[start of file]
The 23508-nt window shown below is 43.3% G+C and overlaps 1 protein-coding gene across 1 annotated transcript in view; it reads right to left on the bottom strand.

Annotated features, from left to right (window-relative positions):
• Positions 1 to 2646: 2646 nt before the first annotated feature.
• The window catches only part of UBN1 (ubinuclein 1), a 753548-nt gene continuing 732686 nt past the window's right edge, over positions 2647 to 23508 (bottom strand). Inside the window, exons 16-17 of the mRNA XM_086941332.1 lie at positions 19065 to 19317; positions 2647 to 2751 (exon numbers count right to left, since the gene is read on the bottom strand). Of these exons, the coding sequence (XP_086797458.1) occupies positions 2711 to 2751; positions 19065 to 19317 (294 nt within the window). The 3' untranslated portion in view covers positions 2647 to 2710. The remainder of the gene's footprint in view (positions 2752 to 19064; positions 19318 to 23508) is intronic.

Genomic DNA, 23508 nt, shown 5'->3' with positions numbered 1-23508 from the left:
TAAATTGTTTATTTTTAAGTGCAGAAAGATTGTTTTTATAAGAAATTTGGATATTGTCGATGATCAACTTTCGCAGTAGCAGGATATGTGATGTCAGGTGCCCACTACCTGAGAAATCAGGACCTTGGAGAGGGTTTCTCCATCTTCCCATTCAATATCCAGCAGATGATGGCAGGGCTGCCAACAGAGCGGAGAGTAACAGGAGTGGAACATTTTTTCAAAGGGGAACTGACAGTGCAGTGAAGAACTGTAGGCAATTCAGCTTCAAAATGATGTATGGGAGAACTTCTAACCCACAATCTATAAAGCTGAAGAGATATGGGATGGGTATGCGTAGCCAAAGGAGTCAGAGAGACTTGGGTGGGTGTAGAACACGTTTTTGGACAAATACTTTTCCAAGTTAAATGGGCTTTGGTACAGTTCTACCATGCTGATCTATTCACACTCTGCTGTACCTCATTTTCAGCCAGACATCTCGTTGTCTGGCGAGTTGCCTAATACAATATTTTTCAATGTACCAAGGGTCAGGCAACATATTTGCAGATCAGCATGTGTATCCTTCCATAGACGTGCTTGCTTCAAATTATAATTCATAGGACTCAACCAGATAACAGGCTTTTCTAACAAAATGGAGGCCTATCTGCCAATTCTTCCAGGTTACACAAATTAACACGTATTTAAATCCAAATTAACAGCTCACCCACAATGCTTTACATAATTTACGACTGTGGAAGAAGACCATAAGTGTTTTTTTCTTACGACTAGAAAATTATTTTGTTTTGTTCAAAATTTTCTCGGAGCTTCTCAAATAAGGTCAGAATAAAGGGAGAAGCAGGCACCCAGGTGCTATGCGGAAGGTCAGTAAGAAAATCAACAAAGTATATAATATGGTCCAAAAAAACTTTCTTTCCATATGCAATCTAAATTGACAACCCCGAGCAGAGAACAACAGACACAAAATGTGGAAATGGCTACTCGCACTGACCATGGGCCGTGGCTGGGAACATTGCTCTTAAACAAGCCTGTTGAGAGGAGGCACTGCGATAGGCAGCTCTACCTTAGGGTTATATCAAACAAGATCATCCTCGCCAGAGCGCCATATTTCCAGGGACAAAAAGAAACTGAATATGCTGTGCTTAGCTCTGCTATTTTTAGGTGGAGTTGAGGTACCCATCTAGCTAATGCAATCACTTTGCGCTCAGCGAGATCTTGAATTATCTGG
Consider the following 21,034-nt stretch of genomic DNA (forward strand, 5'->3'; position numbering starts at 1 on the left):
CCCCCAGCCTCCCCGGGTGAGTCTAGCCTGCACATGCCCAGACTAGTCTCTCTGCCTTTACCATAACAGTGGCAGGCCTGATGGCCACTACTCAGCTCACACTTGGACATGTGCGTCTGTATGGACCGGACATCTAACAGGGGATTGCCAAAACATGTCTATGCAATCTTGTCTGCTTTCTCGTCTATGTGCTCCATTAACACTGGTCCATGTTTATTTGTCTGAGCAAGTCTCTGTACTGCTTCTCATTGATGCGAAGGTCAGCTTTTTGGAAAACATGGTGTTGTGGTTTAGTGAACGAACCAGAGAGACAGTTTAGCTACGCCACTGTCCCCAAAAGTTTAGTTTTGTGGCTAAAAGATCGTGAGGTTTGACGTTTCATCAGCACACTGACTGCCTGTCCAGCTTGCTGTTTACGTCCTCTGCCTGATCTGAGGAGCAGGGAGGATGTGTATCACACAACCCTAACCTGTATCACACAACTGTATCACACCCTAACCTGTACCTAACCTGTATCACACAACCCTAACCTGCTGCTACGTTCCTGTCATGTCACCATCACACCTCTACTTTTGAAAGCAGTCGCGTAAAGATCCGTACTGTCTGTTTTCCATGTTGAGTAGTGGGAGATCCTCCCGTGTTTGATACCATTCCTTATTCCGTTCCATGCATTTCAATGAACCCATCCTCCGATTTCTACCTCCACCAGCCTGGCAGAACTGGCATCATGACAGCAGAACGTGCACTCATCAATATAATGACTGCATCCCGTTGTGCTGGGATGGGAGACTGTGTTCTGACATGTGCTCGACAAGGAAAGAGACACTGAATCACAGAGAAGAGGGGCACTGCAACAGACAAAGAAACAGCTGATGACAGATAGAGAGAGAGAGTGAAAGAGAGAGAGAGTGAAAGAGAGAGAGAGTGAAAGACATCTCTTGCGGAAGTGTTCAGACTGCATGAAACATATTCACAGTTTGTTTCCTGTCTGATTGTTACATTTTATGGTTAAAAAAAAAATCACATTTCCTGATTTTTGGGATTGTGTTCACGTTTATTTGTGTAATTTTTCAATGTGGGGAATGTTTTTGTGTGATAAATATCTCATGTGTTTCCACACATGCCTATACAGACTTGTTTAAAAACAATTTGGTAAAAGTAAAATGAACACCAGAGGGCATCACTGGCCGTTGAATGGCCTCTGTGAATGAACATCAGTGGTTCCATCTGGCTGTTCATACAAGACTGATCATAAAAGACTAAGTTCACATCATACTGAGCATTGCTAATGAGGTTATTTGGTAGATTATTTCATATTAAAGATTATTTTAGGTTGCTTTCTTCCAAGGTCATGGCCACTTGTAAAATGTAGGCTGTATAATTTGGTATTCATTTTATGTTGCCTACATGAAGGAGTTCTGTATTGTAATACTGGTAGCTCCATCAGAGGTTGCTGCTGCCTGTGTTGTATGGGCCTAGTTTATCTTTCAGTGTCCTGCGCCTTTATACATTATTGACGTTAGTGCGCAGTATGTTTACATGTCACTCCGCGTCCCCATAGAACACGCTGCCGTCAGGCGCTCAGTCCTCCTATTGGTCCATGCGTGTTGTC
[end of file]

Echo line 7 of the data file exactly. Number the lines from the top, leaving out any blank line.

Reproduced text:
Consider the following 21,034-nt stretch of genomic DNA (forward strand, 5'->3'; position numbering starts at 1 on the left):